Jellyfish

 

 

Jellyfish are members of the Cnidaria family and have the characteristic umbrella or bell appearance. Their tentacles contain specialized stinging barbs, which pierce the skin and inject venom. There are four classes of jellyfish worldwide which include the Scyphozoa, Hydrozoa, Cubozoa and Anthozoa.

Is it toxic?
The most toxic are the box jellies (Cubozoa class), which inhabit tropical waters (they do not inhabit the coastal waters of Canada).

Jellyfish on the Canadian west and east coasts are:

  • Scyphozoa: Lion's mane jellyfish (Cyanea capillata), moon jelly (Aurelia species), fried egg jelly (Phacellophora camtschatica).
  • Hydrozoa: water jelly (Aequorea aequorea).
The lion's mane has a purple-red color and resembles a mane of hair floating in the water. Tentacles can be up to 30 meters long. It may cause an unpleasant sting, which lasts for several hours.

The moon and water jellies are translucent and the fried egg jelly has a yellowish translucent appearance; they have a very mild sting.

Health Effects (from jellyfish in Canadian coastal waters):

Eye: A sting directly to the eye may cause severe pain, tearing, redness, swelling of eyelids and potential injury to the cornea.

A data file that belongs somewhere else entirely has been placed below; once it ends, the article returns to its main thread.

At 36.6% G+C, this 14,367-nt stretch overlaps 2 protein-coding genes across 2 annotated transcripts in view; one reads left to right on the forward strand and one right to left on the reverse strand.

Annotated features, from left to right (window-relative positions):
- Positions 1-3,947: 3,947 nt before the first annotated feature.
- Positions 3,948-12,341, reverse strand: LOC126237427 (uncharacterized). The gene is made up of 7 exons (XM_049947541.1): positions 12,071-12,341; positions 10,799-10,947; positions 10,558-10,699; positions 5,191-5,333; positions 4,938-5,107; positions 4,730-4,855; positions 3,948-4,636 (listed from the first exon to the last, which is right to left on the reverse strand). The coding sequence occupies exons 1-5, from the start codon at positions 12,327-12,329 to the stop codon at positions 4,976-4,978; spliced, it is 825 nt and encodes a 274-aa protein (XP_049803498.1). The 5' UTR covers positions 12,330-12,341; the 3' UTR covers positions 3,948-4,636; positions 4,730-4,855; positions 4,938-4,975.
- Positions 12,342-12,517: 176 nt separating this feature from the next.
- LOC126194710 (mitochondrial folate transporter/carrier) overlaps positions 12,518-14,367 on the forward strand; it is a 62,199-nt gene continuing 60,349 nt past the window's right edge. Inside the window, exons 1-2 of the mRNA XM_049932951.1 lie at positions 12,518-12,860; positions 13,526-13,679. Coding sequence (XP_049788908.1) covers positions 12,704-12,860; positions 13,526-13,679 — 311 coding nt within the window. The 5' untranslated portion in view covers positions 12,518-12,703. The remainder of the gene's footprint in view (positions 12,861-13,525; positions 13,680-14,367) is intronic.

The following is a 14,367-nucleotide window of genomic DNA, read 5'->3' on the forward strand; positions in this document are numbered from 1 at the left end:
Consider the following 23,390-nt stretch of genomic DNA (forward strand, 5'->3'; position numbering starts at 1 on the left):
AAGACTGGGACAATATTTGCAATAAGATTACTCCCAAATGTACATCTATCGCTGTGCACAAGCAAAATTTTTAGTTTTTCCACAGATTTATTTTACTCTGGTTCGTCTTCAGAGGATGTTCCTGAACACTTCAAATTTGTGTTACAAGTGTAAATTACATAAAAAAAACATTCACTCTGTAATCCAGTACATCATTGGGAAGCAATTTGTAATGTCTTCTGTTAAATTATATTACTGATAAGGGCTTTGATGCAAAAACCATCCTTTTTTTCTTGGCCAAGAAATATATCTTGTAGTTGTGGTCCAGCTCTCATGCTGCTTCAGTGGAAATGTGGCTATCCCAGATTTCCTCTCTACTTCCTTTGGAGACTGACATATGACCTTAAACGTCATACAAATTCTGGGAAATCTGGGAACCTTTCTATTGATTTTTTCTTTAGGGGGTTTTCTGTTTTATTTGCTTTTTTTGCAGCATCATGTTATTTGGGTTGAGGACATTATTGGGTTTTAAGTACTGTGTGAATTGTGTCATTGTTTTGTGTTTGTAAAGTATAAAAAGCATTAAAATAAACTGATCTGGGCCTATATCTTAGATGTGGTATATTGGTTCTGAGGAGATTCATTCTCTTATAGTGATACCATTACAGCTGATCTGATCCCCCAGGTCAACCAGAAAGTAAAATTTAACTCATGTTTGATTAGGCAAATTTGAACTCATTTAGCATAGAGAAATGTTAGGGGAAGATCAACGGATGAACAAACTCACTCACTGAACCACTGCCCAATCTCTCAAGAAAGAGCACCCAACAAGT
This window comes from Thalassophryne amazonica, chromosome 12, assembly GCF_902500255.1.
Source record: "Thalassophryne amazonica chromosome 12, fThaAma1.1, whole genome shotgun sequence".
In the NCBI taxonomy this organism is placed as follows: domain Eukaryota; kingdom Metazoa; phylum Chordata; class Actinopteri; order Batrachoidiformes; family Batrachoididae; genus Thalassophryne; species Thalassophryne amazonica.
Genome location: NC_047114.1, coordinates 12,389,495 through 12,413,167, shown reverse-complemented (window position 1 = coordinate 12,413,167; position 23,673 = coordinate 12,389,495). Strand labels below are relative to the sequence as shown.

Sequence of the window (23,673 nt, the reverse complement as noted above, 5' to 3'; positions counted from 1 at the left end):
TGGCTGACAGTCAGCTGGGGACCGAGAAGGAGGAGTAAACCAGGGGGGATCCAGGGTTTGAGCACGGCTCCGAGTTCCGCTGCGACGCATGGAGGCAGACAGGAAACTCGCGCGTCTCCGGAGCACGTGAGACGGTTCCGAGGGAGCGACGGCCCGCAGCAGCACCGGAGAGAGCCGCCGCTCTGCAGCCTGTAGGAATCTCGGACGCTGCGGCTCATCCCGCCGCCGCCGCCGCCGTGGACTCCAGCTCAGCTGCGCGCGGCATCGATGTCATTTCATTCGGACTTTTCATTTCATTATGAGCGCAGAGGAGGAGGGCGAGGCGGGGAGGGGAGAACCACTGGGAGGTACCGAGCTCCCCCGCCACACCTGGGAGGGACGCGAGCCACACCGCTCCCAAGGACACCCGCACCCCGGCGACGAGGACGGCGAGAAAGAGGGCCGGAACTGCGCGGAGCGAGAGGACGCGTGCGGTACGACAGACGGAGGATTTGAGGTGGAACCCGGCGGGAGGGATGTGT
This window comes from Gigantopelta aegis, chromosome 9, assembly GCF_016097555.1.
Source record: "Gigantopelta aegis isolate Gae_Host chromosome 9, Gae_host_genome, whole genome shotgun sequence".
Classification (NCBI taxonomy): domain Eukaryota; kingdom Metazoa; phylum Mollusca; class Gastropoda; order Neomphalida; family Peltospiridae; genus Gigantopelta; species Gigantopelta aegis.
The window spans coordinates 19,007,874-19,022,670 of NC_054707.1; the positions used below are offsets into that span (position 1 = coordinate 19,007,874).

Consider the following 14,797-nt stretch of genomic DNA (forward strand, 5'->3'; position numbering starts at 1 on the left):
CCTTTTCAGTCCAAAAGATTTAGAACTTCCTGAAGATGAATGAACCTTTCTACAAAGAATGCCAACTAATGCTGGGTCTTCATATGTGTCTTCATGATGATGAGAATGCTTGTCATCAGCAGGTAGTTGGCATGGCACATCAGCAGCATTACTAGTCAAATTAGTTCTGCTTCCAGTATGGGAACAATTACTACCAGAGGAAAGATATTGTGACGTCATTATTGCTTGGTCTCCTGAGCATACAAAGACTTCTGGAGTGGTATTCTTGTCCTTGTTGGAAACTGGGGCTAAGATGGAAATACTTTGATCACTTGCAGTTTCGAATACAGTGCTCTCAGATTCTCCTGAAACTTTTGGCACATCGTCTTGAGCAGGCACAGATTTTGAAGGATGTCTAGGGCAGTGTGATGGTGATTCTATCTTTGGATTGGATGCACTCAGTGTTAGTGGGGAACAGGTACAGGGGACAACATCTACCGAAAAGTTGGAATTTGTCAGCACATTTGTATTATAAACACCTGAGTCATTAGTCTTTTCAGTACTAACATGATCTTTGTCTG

Skin:  Immediate pain and stinging may last several hours. Small raised blanched bumps or welts develop and the area may become reddened. Linear or whip-like marks from contact with the tentacles are common.

What to do (for jellyfish stings in Canadian coastal waters):
Eyes: Rinse eyes with a gentle stream of salt water (not fresh water) for 15 minutes by any of the following methods:
  • Pour a gentle stream of salt water from a jug or clean teapot over the eye from the inside corner by the nose, across the eye, flowing out towards the ear.
  • Submerge eye in a container of salt water. Have patient open and close eye.
  • Young children may be wrapped like a mummy in a towel with arms at side and held over the sink or tub or laid on counter during flushing.

If you have a sting directly to the eye, flush eye first and then go to an Emergency department for an ocular exam and assessment. If you have any questions or concerns, contact the Poison Control Centre.


Skin:

  • Flush area with a gentle stream of seawater.
  • Do not use vinegar for stings from jellyfish in Canadian coastal waters. It may worsen the sting.
  • Do not urinate on the sting area or flush with fresh water or alcohol, as this may cause firing of stingers.
  • After flushing area, remove any remaining tentacles by scraping with a plastic card or dull edge of a knife.
  • For jellyfish stings from outside of Canadian coastal waters, contact the Poison Control Centre.
If symptoms persist after the above first aid measures or you have any questions or concerns, contact the Poison Control Centre.

How can I prevent exposure?
Do not touch jellyfish even if they are lying on the beach.

Need more information:
Call the Poison Control Centre.

© 2010 BC Drug and Poison Information Centre